I spent my last evening in Morro Bay helping at a community dimmer. The town is small, about the same size as the town I resided in for the past year. A small town of 10,000 with a very laid back artsy atmosphere. California has a systemic homeless problem. The world on this end of the United States is warm. Its liberal and accepting. Homeless folks fare better here than in cold climes. Homeless people living on the street seems to be something easily gotten used to. It is an image that horrifies the first few times it is observed, but a sense of complacency builds as one begins to notice that it is EVERYWHERE. What am I supposed to do about it as a passerby? I can’t stop and help all of them.
The community dinner I’m talking about is scheduled for every Monday. A group of well meaning volunteers get together and fix food up for whomever wishes to come and partake. The food is paid for by a grant the. My friend, Karen, in Morro Bay is one of the volunteers. My last night in Morro Bay was a Monday. When Karen asked if I wanted to come I was excited, and said. The idea of helping out at a community dinner sounded wonderful to me. When we arrived I found that my help actually seemed unnecessary, the vetran volunteers cleary had a handle on the situation. I helped anyway. I layed hotdog buns out on a tray. I tossed one of the three salads that were made up. I opened a few jars for the woman in charge of the dinner, her hands were arthritic and mine were not. I washed four dishes. I served up some dumpcake in preparation for the arrival of the dinner attendees, and then I stood around. I chose to stand behind the desert section since it was near me and hand out the cake. It turned out that there were two of us behind the cakes and my help was somewhat on the unnecessary side. Someone endeed up bringing me a box of assorted cookies later on so handing those out became my, self-professed, job. I didn’t mind being basically useless, an extra bump on a log on an otherwise asthetitcally bumped log. It seemed that one extra bump, one extra happy face standing behind the tables filled with food, couldn’t hurt.
I was told to smile and offer kind words to the people who came in, so that’s what I did. The number of people who came to the dinner was somewhere near fifty. Some of those fifty appeared homeless, others just appeared to be down and out. Some of the people were disabled in one way or the other, and I assumed, some of the guests just came for the company they had become accustomed to at the Monday night dinner. They best thing was the smiles and kind words I received from across the table. The people were grateful for their full plates and were grateful for the top off I gave in the form of a cookie. My silly sense of humor seemed appreciated and people smiled back at me. People offered me kind words and smiles.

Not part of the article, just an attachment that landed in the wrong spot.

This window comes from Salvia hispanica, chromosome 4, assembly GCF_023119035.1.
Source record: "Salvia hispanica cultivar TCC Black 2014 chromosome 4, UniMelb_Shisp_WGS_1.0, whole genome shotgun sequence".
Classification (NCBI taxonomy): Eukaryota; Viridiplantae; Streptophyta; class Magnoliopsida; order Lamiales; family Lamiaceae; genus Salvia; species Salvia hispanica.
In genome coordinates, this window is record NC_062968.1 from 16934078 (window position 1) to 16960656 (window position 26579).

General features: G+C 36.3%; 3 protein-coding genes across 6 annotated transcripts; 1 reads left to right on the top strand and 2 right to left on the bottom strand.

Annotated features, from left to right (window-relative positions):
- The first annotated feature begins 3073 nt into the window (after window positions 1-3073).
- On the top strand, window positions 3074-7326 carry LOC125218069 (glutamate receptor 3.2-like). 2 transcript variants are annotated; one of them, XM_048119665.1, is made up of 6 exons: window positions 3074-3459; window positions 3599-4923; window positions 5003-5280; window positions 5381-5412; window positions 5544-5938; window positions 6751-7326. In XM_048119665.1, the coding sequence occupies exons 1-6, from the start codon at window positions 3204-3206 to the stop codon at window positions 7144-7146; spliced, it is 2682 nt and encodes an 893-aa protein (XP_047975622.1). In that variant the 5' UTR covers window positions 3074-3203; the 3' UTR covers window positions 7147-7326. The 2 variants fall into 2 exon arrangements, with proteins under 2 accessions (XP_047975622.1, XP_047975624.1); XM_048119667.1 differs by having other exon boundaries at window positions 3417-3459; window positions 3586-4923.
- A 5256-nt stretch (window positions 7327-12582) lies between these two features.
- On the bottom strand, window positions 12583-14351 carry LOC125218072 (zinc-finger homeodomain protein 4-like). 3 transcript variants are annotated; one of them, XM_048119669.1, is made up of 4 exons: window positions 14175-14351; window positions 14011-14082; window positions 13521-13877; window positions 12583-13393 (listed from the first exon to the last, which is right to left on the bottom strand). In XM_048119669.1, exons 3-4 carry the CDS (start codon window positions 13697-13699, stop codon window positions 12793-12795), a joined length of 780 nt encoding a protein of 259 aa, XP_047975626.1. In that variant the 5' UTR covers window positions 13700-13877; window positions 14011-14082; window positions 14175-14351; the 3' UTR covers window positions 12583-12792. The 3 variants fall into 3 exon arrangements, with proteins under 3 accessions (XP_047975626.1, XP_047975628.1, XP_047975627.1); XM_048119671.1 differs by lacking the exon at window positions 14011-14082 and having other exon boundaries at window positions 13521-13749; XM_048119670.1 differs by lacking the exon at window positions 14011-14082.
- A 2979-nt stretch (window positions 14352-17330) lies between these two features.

It was different looking at the disinfranchised from the angle I was at. I was handing them food, I wasn’t just walking past them on the street. It is a totally different vantage point from which to see the world. Helping and smiling, not passing and pitying.
I saw a hawk yesterday. If you read the last post you know that the humming birds are known to frequent the feeders here. There are many many of them. Hummingbirds are always a treat for me. In Minnesota they seem so distant, so foriegn. I always see them like the top off of a cookie at the end of agood meal. Something to be excited about. Now, in Oceanside California, the excitement is a constant hum, because I look out the window and see one, and then another appears and eventually there have been five fluttering around. They trade places, taking off and coming back. Hummingbirds could be the definition of a feeding frenzy. Maybe it should be called a humming hunger. Whatever it is, they eat fast and require feeder refills often. Andrea had taken the feeders down to refill them. They were washed, and drying, awaiting the sticky sugar concoction that had yet to boil on the stove. We were discussing something or other when I looked out the window, at the pomegranate tree, the same tree the feeders hang from. There, perched on one of the larges trunks, was a hawk. A big red tail with large muscular talons, checking out the scene. My biggest dissapointment at that moment was not having my camera on the counter beside me. I had never been that close to one of those beauties. The intial dissapointment only took a half a second of my time, my mind found itself elsewhere. My mind was in awe of this thing, so stately and noble. It reminded me of some of the most proud horses I have observed. The hawk was reminiscent of images of wolves I have looked at. It was a still (and large) version of the noble hummingbirds that he was looking to snack on. My thoughts went to my Grandpa. A strong man, who’s own character may have been embodied in that hawk. I thought about the summers that had passed, looking out his windows as he pointed at the family of hawks living in the trees behind his house. That was the closest I had been to a hawk til yesterday.
I did not get a picture of it.
And he did not get a hummingbird. He chose the wrong time to land on the tree. Without their feeders hanging thre wer no hummingbirds to be found. Vanished, vamoose, something the hawk probablt had a hand in doing. Fast, fleeting humming birds don’t want to be a cookie for a predator anymore than anyone else. Maybe, though, it wasn’t the wrong time. Maybe he was just posing. A spirit animal of some sort or the other. A bird that stopped by to say howdy and not actually to munch on birds.
Yesterday was host to a birdcount, and Andrea, as an avid birdwatcher, took part. The hawk was added to her list.
I haven’t much to say today. I felt the need to write down some of my memories, the ones that put a smile on my face. Put those thoughts into words, and share the little cookies in my life that top off the good meal. Bon appétit.